The show’s finale is the Johnny Mercer-penned classic, “Accent-chuate the Positive.” It’s a fitting conclusion, not only because George had soloed on that song in previous shows, but because it typifies the upbeat, optimistic air of the show. The next-to-last number – “My Favorite Things” with new lyrics – does that also. The cast has unofficially dubbed it “the Maalox song,” after its first line: “Maalox and nose drops and needles for knitting.” It notes the trials and tribulations of growing older (“When the joints ache/ when the hips break/ when the eyes grow dim...”), but concludes, “Then I remember the great life I’ve had/ And then I don’t feel so bad...”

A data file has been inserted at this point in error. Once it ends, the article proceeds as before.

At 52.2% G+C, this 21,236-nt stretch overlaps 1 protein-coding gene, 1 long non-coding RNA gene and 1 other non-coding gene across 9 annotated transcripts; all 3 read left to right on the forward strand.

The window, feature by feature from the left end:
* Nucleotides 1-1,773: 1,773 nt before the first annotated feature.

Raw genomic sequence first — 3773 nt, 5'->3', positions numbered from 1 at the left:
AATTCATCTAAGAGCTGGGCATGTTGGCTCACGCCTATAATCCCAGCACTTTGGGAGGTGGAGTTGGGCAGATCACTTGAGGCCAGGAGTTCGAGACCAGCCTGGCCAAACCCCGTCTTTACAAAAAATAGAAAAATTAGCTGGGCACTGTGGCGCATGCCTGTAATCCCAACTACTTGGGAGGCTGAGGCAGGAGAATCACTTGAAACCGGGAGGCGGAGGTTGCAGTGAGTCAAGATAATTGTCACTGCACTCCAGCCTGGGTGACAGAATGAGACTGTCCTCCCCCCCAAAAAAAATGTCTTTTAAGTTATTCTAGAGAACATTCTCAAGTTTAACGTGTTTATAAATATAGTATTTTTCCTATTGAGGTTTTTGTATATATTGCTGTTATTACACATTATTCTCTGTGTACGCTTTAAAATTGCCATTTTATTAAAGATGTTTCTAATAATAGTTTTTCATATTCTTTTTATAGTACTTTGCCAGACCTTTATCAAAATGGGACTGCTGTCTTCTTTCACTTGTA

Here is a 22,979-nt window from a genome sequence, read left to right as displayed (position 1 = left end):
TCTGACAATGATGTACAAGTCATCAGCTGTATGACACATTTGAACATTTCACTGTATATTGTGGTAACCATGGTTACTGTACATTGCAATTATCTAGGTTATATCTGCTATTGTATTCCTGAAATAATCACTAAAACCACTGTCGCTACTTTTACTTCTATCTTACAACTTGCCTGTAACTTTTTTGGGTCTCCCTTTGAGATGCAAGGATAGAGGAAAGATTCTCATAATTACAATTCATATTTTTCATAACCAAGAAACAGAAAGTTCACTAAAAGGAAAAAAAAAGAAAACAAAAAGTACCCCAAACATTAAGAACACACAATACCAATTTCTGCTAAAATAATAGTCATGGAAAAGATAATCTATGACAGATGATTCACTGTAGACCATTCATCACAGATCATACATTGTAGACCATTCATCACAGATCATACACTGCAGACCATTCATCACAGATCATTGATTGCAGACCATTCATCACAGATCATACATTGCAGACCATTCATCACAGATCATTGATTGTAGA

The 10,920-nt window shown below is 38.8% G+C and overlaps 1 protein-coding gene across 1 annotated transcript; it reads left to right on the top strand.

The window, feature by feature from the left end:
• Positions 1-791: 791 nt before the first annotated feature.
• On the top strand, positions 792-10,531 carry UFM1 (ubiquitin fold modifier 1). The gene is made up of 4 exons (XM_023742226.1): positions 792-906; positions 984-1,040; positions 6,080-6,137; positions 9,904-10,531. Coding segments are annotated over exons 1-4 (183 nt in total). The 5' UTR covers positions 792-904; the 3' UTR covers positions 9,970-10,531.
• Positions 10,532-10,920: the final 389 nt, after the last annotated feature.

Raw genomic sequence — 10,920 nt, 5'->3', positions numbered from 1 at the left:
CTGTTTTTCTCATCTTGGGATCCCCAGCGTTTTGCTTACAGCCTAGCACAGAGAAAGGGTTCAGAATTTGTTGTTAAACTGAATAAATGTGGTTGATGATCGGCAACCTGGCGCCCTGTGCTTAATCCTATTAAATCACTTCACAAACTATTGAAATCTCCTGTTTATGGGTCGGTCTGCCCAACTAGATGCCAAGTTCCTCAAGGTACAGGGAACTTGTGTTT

Imagine a revue that can find the good, and the humorous, in such things, and you’ve got “Rx for Fun.”
Will Burpee, a Springfield writer, is a longtime Mature Mobster.
The Mature Mob presents “Prescription (Rx) for Fun”
Sacred Heart-Griffin Auditorium, 1200 W. Washington, Springfield
Friday, Sept. 18, at 7 p.m.
Saturday, Sept. 19, at 2 p.m.
Sunday, Sept. 20, at 2 p.m.
Tickets: $10 adults, $5 children 3-12.
Available from a Mature Mob member, at Senior Services of Central Illinois, 501 W. Mason, Springfield, or at the door.